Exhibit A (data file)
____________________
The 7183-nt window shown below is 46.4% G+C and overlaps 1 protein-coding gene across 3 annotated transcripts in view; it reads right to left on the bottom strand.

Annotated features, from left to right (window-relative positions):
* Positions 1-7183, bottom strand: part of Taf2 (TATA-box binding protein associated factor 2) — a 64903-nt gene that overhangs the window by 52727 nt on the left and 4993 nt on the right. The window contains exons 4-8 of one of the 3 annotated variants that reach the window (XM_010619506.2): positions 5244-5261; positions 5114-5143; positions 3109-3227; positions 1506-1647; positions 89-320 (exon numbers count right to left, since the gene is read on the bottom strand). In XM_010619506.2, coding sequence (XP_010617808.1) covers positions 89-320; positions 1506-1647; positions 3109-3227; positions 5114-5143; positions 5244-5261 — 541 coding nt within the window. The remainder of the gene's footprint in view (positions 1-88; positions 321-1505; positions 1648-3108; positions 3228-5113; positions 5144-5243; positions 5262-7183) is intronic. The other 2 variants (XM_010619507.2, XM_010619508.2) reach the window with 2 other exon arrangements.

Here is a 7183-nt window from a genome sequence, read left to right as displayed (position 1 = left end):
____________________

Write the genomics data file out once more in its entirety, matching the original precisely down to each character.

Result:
The 7183-nt window shown below is 46.4% G+C and overlaps 1 protein-coding gene across 3 annotated transcripts in view; it reads right to left on the bottom strand.

Annotated features, from left to right (window-relative positions):
* Positions 1-7183, bottom strand: part of Taf2 (TATA-box binding protein associated factor 2) — a 64903-nt gene that overhangs the window by 52727 nt on the left and 4993 nt on the right. The window contains exons 4-8 of one of the 3 annotated variants that reach the window (XM_010619506.2): positions 5244-5261; positions 5114-5143; positions 3109-3227; positions 1506-1647; positions 89-320 (exon numbers count right to left, since the gene is read on the bottom strand). In XM_010619506.2, coding sequence (XP_010617808.1) covers positions 89-320; positions 1506-1647; positions 3109-3227; positions 5114-5143; positions 5244-5261 — 541 coding nt within the window. The remainder of the gene's footprint in view (positions 1-88; positions 321-1505; positions 1648-3108; positions 3228-5113; positions 5144-5243; positions 5262-7183) is intronic. The other 2 variants (XM_010619507.2, XM_010619508.2) reach the window with 2 other exon arrangements.

Here is a 7183-nt window from a genome sequence, read left to right as displayed (position 1 = left end):